The Las Americas Digital Research Network (AmeNet), headquartered
at Texas A&M's College of Architecture, facilitates communication
between many of the top design schools in Latin America. The program,
pioneered in 1998 by A&M architecture professor Guillermo Vásquez
de Velasco, allows students, faculty and industry professionals
to collaborate across cultural barriers on a wide variety of academic
"AmeNet is not only the largest digital network of its kind,
it is also one of the very few that operate with an important
component of real-time, face-to-face interaction through video
conferencing," he explained. "For instance, in the case
of virtual design studios, other networks are usually limited
to asynchronous interaction and short, two- or three-week, mostly
conceptual exercises. Our design studios conduct complete 12-week
design projects, going all of the way from site development to
Initiated with five member institutions, AmeNet has grown to
include 31 institutions representing almost all of the countries
in Latin America.
Today, the bulk of AmeNet's activities are centered on the Las
Americas Virtual Design Studio (AmeNet-VDS), which operates as
a conventional architectural studio with the added component of
being digitally connected with participating studios at other
institutions in North, Central and South America.
"The main value is the multicultural dimension," the
program coordinator explained. "It is one of the most efficient
and least expensive ways of bringing a global context to the content
of our studios and courses."
Part of that "global context" is found in the alternative cultural
perspectives students gain from studio critiques of their work.
In addition to receiving feedback from other students in other
countries, studio participants also hear critiques from participating
professors and professional architects.
In its formative years, language barriers hindered network operations,
Vásquez de Velasco said. But due to advances in internet-based
translation applications and to the increased participation of
bilingual students, he said language problems are now limited
mainly to "highly specialized architectural terminology."
The program's success is evidenced in the caliber of work being
produced in the virtual design studio. One such example is a steel
structure designed by Héctor de la Peña, an A&M student
who was studying in Mexico while participating in the virtual
studio. Peña's design won honorable mention in an Association
of Collegiate Schools of Architecture design competition sponsored
by the American Institute of Steel Construction.
"It is work like this that puts in evidence the quality of design
produced by studios operating in a virtual environment," Vásquez
de Velasco said.
Though technology differs between participating institutions,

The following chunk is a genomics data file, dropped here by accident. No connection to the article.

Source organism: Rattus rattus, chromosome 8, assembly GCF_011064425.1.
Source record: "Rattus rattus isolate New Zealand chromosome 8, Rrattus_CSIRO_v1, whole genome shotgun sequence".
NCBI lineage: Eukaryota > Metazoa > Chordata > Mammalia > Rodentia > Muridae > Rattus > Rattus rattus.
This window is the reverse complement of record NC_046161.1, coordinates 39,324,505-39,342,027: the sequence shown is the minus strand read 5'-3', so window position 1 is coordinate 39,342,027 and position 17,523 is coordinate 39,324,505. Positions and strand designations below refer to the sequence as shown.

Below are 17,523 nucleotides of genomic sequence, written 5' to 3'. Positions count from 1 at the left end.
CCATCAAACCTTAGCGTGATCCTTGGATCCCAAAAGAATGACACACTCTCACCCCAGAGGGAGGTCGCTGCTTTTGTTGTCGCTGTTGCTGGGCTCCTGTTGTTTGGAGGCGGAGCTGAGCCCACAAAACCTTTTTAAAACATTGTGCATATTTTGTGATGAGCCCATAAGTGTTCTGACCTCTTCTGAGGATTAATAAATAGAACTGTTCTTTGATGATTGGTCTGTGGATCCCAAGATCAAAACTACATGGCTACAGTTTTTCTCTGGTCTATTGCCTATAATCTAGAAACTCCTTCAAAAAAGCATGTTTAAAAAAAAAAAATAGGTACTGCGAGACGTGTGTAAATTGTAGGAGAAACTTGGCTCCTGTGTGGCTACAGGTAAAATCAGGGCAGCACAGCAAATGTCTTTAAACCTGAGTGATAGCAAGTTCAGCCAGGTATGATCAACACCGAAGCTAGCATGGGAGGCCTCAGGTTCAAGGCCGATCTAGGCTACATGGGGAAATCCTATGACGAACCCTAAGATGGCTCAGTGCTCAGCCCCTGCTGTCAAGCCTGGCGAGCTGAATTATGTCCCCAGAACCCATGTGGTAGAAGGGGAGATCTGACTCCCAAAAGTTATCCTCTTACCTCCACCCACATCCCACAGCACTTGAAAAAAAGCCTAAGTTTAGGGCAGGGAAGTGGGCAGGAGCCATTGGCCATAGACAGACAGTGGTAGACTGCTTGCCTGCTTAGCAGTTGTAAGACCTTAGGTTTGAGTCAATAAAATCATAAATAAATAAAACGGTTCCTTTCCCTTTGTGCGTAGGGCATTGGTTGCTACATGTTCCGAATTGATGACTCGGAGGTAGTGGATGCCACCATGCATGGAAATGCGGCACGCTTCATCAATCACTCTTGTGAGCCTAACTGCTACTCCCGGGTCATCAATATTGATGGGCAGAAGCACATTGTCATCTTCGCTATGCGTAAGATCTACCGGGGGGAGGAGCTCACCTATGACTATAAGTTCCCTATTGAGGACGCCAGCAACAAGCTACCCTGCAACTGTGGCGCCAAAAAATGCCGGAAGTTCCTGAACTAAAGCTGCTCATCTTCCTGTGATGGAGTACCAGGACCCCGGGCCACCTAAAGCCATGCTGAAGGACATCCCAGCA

some like Universidad del Bío-Bío in Chile, can join Texas A&M
on an Internet2-level connection.
"When we video conference with them," Vásquez de Velasco said,
"we can hear them breathing. It is a completely different thing
than using a standard Internet connection. The technology is very
unintrusive and the interface is very transparent."
In the fall of 2003, the Las Americas Virtual Design Studio teamed
up for a virtual design studio with RTKL,
one of the world's premier design firms. In this new version of
AmeNet-VDS, professional designers in several offices of RTKL
acted as virtual reviewers of a multinational collective of students.
"The students worked on a real project currently in development
within the firm while profiting from the experience of professionals
who operate on a global level," Vásquez de Velasco
said. "The project is a new Marriott hotel in Dominican Republic."
In addition to the Virtual Design Studio, other Las Americas
Digital Research Network projects include:
The program coordinator is quick to point out that students are
not the only ones reaping the benefits from AmeNet participation.
- A wide variety of multilateral research ventures that include
grant writing, research development and dissemination;
- Archi-Forum, a refereed on-line academic journal dedicated
to disseminating research and promoting collaborative activities
on issues of architecture, landscape architecture, urban planning,
construction science and education;
- The Virtual Gallery, which will display the work of artists
who are full-time academics at participating architecture schools;
- Academic bartering, an informal system for sharing faculty
expertise on the basis of bartering with lectures, seminars,
"The network helps our faculty develop and sustain an international research agenda and it gives them a very simple way to add an international scope to their course work," he said.
Another benefit of the project is its sustainability. The project has no overhead beyond the standard funding each participating institution allots for curriculum and technology.
"It is a model that can be easily replicated within many disciplines
on the Texas A&M Campus," Vásquez de Velasco said. "It's very affordable."
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